Main Takeaway: A team could improve its pass protection in obvious passing situations by ensuring that its best pass blockers, whether they are starters or not, are on the field.
Situational pass rushing appears as common in today’s NFL as a Joe Thomas tirade against Roger Goodell. Since the Giants brought the concept back into vogue with their vaunted Nascar Package, teams have keyed in on the advantages of matching up rested pass rushers against fatigued offensive linemen in crucial passing situations. Although the former are typically of lesser overall ability than the latter, the strategy relies on defensive players’ freshness and high-level rushing ability to tip the competitive balance in their favor. More broadly, it allows teams to simultaneously maximize their on-field pass rushing ability and rest their exerted run stoppers. Pernell McPhee, the patron saint of situational pass rushers, is a testament to the role not only benefiting teams, but also players.
Thinking about this phenomenon recently, a question came to mind: why have teams not transferred this thinking to the offensive side of the ball and begun using situational pass blockers?
In obvious passing situations (where trotting out your best pass blockers would not tip your play selection to the opponent), offensive teams should logically field offensive lines that maximize their pass blocking to counter defensive teams that clearly maximize their pass rushing.
A few potential drivers of this substitution asymmetry include the following:
I) Teams have concerns about the abilities of “cold” offensive linemen who enter the game for a handful of spaced out plays. However, this “cold” phenomenon applies equally to situational pass rushers, who are frequently used by NFL teams.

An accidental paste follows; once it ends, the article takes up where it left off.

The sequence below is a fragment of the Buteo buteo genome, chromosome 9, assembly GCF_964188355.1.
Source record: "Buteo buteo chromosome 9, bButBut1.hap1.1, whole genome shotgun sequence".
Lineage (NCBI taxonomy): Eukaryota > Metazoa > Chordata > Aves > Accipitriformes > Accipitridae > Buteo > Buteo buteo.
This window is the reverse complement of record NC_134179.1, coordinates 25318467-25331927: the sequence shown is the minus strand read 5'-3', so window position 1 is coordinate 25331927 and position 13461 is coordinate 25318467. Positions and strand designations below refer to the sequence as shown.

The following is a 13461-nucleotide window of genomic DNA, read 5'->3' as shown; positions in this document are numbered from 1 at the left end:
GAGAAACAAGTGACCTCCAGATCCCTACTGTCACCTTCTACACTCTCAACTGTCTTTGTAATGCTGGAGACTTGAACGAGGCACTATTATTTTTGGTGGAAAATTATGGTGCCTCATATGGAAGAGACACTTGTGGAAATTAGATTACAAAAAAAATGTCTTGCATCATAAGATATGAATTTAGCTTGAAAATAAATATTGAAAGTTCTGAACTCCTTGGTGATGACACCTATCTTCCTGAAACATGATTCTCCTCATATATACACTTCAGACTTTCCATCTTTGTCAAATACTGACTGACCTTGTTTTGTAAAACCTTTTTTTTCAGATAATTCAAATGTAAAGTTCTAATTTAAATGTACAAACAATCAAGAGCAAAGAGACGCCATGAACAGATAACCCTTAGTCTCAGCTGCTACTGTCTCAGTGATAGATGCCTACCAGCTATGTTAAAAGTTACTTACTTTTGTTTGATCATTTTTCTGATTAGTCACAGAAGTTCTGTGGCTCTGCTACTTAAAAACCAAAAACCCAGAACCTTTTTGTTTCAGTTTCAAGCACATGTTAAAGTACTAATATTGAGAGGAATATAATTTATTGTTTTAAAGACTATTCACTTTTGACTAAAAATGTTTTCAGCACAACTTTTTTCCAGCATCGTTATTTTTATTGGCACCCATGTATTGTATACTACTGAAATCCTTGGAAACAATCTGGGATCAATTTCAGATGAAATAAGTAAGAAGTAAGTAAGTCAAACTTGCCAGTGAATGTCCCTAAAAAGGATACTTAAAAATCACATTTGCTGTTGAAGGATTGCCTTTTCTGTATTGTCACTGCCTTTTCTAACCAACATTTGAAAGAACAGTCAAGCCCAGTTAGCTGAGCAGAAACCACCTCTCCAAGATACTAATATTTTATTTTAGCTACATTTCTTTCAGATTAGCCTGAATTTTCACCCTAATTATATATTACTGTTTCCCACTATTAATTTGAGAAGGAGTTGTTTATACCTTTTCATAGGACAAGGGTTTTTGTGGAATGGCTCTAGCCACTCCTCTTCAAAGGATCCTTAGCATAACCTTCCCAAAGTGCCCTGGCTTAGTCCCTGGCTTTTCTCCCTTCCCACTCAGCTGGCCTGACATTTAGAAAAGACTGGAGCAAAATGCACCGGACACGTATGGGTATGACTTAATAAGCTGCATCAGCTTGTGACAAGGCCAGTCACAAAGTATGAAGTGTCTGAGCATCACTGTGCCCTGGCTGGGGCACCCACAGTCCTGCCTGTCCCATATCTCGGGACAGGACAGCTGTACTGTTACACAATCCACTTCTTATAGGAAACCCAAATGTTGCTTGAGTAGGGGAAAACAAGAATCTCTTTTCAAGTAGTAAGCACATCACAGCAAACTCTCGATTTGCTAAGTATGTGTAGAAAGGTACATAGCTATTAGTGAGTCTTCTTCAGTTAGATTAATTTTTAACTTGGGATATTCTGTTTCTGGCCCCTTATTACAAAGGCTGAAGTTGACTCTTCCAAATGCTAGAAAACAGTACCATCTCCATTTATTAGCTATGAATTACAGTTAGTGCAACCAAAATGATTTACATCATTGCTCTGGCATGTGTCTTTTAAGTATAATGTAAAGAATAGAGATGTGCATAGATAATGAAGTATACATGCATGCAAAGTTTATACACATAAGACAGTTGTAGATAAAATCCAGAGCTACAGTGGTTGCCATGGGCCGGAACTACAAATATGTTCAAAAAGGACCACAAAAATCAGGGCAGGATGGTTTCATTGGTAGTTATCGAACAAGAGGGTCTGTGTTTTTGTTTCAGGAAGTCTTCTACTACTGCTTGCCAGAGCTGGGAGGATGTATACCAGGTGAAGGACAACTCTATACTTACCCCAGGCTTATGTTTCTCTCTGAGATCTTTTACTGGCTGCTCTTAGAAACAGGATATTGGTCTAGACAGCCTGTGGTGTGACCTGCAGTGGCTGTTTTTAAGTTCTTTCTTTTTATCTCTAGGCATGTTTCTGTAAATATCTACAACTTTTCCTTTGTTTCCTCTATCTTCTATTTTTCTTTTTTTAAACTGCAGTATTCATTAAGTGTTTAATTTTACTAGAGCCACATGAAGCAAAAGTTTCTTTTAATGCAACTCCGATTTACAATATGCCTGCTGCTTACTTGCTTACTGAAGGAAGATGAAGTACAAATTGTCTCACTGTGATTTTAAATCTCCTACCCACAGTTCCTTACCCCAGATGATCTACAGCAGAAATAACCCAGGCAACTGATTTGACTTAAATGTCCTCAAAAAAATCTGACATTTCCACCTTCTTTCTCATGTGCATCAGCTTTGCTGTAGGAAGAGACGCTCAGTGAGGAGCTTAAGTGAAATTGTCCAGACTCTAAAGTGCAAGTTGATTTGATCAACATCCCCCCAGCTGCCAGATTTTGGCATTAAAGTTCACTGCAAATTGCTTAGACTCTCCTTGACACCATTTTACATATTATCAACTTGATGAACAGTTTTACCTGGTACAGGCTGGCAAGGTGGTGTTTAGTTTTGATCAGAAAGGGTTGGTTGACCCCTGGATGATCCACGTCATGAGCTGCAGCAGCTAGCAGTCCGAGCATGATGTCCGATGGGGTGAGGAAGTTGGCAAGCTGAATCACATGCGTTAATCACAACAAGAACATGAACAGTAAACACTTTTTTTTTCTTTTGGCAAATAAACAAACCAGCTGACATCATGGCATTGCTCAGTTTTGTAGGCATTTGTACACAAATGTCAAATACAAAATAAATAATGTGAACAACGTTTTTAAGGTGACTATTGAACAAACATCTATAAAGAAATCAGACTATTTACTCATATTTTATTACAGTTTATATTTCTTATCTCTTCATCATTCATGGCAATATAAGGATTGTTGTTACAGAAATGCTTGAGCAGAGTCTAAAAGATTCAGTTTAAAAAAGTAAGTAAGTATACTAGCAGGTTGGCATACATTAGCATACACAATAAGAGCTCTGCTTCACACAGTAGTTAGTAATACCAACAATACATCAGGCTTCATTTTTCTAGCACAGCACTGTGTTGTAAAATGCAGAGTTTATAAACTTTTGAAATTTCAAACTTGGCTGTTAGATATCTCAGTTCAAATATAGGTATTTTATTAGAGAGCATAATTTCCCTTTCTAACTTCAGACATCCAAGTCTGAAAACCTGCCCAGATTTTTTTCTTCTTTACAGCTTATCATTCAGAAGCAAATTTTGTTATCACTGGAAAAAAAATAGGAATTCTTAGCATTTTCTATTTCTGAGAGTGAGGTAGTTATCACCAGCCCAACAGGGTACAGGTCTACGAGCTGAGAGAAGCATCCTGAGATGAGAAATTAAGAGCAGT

II) With the prevalence of passing in the modern game, it is entirely possible that a team’s starting line could also feature its best pass blockers, thus leading to an absence of situational pass blockers. That being said, it is very hard to believe that this scenario holds true for all 32 teams in the NFL.
III) A much more collective action than rushing, pass blocking requires significant cohesion between linemen and teams are concerned that situational pass blockers may disrupt it. Assigning a single offensive line position to a situational pass blocker (e.g. RT), and devoting a certain amount of team practice snaps to the “optimal pass blocking line” so that it can develop cohesion, appear to offer remedies to this important issue.
IV) Teams believe that it is more efficient to protect their quarterback by supplementing their starting line with a blocking running back or tight end than by substituting in situational pass blockers. Despite this line of thinking initially appearing to hold significant weight, one must keep in mind the following: doesn’t sacrificing one to two potential receivers in a long-distance passing situation represent a very high cost to bear?
While this analysis clearly represents an elementary exploration of the issue, teams would definitely benefit from experimenting with situational pass blockers.